Direct GHG Emissions from Aviation:
CO2 and Water Vapor

Carbon Dioxide

CO2Carbon dioxide (CO2) is emitted during the combustion of aviation fuel (kerosene) in direct proportion to the kerosene consumed: 3.16 kilograms CO2 are produced per kilogram of kerosene burned. Given the current condition of the carbon cycle, natural CO2 sinks (e.g. oceans and vegetation) absorb CO2 from the atmosphere at approximately half the rate that anthropogenic atmospheric CO2 emissions are produced, leading to a net accumulation. The resultant long-lived CO2 spreads globally and affects climate independent of where the emissions originated. CO2 is the leading anthropogenic (human-induced) GHG and its warming effects are well understood; it is therefore often used as the basis for comparison of all other emission effects (see Radiative Forcing Index and Global Warming Potential). The climate response to CO2 emissions is independent of where emissions occur; CO2 from aircraft has the same effect as CO2 from other ground level sources.

Water Vapor

Water vapor (H2O) is another GHG that is emitted during air travel. Most subsonic aircraft water vapor emissions are removed from the atmosphere through precipitation within one to two weeks and therefore cause short-lived, regional effects. These effects are greater at high altitudes (i.e. a stronger climate response occurs when water vapor is emitted in the upper stratosphere than in the lower stratosphere ) where water vapor stays longer and can accumulate. This would have climate implications if air travel was expanded into these higher altitudes, but this is currently not common with commercial aircraft. Current science indicates that the warming effect of water vapor from air travel emissions is small. (For information on the effects of condensed and frozen water, see contrails and cirrus clouds.)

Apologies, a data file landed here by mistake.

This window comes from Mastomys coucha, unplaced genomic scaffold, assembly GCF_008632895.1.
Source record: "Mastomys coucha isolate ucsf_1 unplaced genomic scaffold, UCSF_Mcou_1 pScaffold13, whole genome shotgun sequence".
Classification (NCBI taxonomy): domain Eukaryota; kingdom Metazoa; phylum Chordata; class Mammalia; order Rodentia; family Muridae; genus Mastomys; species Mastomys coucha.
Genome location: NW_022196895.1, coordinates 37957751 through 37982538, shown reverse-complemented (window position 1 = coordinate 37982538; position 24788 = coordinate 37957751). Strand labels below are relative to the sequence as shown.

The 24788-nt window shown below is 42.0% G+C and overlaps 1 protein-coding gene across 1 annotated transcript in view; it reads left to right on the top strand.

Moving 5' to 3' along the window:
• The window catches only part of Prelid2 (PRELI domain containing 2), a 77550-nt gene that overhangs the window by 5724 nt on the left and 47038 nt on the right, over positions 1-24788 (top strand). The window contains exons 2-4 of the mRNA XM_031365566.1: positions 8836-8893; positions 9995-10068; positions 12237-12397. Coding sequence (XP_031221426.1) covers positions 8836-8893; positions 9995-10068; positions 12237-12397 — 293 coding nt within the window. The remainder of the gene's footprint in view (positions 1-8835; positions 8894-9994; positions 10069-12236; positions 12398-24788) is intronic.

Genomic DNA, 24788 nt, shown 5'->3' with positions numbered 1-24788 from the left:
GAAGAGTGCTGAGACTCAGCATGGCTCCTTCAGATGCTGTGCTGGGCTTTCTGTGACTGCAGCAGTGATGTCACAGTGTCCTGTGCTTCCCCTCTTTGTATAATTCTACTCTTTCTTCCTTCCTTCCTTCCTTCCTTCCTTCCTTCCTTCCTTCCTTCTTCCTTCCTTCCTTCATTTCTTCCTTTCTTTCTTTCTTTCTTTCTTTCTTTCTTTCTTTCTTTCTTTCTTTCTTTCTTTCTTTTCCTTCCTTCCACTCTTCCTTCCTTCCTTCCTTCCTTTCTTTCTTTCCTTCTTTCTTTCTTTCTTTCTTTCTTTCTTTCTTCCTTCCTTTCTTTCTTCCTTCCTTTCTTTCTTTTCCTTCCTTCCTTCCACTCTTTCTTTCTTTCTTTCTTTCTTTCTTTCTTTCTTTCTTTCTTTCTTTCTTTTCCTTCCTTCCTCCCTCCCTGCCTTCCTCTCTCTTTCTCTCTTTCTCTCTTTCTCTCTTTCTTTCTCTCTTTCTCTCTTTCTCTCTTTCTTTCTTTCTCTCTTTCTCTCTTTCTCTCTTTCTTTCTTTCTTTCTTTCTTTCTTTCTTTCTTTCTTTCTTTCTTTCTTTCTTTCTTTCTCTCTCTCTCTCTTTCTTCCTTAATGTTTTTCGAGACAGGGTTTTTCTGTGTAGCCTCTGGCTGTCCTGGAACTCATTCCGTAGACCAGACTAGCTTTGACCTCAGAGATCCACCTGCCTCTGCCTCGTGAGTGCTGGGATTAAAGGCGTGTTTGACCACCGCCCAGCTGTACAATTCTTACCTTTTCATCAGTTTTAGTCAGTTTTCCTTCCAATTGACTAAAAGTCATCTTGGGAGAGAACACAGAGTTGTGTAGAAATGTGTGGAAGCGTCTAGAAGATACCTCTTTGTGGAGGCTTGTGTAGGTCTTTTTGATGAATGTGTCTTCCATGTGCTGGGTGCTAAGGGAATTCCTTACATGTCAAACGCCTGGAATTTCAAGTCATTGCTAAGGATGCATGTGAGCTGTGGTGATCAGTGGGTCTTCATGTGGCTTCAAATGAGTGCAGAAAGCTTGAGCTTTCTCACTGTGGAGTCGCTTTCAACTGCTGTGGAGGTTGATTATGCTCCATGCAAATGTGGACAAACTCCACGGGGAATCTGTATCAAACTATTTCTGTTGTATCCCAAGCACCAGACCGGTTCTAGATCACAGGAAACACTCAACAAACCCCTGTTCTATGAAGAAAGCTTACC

leading to a net accumulation: Climate change can also affect the capacity for land and oceans to act as carbon sinks, another example of a positive feedback mechanism.

long-lived CO2: CO2 does not have a mean atmospheric lifetime. CO2 emissions are absorbed by oceans and by the terrestrial biosphere. About half of CO2 emitted into the atmosphere is removed in the first 30 years, a further 30% is removed within a few centuries and the remaining 20% will typically stay in the atmosphere for many thousands of years.

lower stratosphere: The stratosphere lies between about 10 km (6 miles) and 50 km (31 miles) altitude above the Earth’s surface at moderate latitudes. At the poles, the stratosphere starts at about 8 km (5 miles) altitude.